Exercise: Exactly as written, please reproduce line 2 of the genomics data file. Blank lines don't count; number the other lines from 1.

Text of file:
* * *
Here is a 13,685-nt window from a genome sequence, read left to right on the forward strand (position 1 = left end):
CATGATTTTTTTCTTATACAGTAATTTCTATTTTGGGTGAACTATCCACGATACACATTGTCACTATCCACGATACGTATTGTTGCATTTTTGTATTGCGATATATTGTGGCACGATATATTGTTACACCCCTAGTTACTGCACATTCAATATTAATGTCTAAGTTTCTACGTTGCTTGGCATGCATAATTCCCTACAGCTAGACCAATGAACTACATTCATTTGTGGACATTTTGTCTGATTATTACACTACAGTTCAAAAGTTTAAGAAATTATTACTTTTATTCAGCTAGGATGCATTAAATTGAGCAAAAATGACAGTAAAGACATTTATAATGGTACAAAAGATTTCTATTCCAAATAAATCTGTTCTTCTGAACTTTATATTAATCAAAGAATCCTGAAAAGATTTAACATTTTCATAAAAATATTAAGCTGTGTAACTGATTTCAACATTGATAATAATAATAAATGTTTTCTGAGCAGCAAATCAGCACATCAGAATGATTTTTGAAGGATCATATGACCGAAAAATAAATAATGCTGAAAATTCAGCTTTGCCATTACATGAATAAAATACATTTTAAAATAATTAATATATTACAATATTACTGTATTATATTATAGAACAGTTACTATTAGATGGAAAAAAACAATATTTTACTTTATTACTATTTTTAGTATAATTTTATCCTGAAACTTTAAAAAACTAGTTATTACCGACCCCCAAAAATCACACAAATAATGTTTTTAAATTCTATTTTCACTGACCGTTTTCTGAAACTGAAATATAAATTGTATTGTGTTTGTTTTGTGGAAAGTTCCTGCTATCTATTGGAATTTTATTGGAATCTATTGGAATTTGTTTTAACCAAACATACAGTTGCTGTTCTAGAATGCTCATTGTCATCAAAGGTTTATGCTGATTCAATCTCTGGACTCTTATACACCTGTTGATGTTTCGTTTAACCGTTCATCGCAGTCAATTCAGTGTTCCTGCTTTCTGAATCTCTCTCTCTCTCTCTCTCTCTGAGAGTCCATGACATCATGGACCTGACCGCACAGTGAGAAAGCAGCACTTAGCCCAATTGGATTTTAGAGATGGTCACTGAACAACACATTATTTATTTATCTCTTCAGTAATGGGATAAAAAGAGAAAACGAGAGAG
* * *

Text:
CATGATTTTTTTCTTATACAGTAATTTCTATTTTGGGTGAACTATCCACGATACACATTGTCACTATCCACGATACGTATTGTTGCATTTTTGTATTGCGATATATTGTGGCACGATATATTGTTACACCCCTAGTTACTGCACATTCAATATTAATGTCTAAGTTTCTACGTTGCTTGGCATGCATAATTCCCTACAGCTAGACCAATGAACTACATTCATTTGTGGACATTTTGTCTGATTATTACACTACAGTTCAAAAGTTTAAGAAATTATTACTTTTATTCAGCTAGGATGCATTAAATTGAGCAAAAATGACAGTAAAGACATTTATAATGGTACAAAAGATTTCTATTCCAAATAAATCTGTTCTTCTGAACTTTATATTAATCAAAGAATCCTGAAAAGATTTAACATTTTCATAAAAATATTAAGCTGTGTAACTGATTTCAACATTGATAATAATAATAAATGTTTTCTGAGCAGCAAATCAGCACATCAGAATGATTTTTGAAGGATCATATGACCGAAAAATAAATAATGCTGAAAATTCAGCTTTGCCATTACATGAATAAAATACATTTTAAAATAATTAATATATTACAATATTACTGTATTATATTATAGAACAGTTACTATTAGATGGAAAAAAACAATATTTTACTTTATTACTATTTTTAGTATAATTTTATCCTGAAACTTTAAAAAACTAGTTATTACCGACCCCCAAAAATCACACAAATAATGTTTTTAAATTCTATTTTCACTGACCGTTTTCTGAAACTGAAATATAAATTGTATTGTGTTTGTTTTGTGGAAAGTTCCTGCTATCTATTGGAATTTTATTGGAATCTATTGGAATTTGTTTTAACCAAACATACAGTTGCTGTTCTAGAATGCTCATTGTCATCAAAGGTTTATGCTGATTCAATCTCTGGACTCTTATACACCTGTTGATGTTTCGTTTAACCGTTCATCGCAGTCAATTCAGTGTTCCTGCTTTCTGAATCTCTCTCTCTCTCTCTCTCTCTGAGAGTCCATGACATCATGGACCTGACCGCACAGTGAGAAAGCAGCACTTAGCCCAATTGGATTTTAGAGATGGTCACTGAACAACACATTATTTATTTATCTCTTCAGTAATGGGATAAAAAGAGAAAACGAGAGAG